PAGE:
China’s Economic Coercion Campaign Against Lithuania
By W. Brent Christensen, senior policy advisor, Daniel K. Inouye Asia-Pacific Center for Security Studies
On November 18, 2021, Taiwan opened the Taiwanese Representative Office in Vilnius, Lithuania, which would seem unremarkable, given that Taiwan has over 50 similar unofficial representative offices around the world — usually named “Taipei Economic and Cultural Offices.” But for China, the use of “Taiwanese” in the office’s title crossed a bright red line because it could imply that Taiwan was independent of China, which claims sovereignty over the island. In an angry response, Beijing stated, “The Lithuanian government, in disregard of the Chinese side’s strong objection and repeated dissuasion, has approved the establishment of the so-called ‘Taiwanese Representative Office in Lithuania.’ The Chinese government expresses strong protest over and firm objection to this extremely egregious act. The Lithuanian side shall be responsible for all the ensuing consequences.”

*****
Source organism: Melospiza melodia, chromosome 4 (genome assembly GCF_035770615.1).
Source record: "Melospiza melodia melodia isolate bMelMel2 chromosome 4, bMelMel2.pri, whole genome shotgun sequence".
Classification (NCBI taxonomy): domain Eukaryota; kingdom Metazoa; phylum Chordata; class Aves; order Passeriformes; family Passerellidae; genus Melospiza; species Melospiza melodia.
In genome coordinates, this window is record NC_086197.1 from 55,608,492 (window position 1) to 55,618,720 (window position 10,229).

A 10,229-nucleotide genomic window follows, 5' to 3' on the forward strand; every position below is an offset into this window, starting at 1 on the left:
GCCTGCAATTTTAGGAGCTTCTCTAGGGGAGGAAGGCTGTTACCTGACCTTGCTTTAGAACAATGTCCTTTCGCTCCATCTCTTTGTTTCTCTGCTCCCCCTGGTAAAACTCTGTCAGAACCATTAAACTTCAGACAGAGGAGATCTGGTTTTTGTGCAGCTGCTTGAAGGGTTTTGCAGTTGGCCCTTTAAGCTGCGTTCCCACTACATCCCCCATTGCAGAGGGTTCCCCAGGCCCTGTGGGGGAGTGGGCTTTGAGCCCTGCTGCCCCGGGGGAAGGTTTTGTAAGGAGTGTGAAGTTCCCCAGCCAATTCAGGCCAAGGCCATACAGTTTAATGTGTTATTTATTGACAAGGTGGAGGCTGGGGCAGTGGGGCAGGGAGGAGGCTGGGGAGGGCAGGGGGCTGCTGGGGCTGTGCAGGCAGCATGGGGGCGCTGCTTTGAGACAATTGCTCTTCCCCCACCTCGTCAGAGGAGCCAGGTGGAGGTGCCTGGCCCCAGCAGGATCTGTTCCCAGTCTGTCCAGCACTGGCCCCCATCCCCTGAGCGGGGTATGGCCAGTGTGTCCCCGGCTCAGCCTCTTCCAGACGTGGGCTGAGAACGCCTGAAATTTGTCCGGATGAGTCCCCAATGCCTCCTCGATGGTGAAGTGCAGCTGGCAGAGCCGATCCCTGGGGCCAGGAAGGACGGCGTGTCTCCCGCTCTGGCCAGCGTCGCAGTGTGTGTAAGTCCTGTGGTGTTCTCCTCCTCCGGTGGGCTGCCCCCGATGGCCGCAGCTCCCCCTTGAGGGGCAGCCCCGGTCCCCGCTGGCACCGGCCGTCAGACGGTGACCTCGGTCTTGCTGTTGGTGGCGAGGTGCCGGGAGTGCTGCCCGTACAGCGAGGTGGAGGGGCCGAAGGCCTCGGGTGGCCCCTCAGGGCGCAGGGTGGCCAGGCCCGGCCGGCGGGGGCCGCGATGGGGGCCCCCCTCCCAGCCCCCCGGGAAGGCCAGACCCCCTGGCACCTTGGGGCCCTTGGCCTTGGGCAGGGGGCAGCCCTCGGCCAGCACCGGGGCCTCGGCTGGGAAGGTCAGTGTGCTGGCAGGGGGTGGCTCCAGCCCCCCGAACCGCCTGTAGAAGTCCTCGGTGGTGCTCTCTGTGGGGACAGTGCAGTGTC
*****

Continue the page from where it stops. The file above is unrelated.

The consequences were not long in coming. China withdrew its ambassador to Lithuania and demanded that Lithuania’s ambassador in Beijing leave. It then delisted Lithuania as a country of origin, which effectively blocked all trade with Lithuania, and turned away from its ports 120 shipping containers filled with Lithuanian goods. After an investigation of Lithuania’s claim that China had imposed “unannounced sanctions” on its products, the European Union on January 27, 2022, filed a case with the World Trade Organization accusing China of “illegal and discriminatory trade practices.” The EU had earlier affirmed its solidary with Lithuania following a meeting of EU foreign ministers on January 14.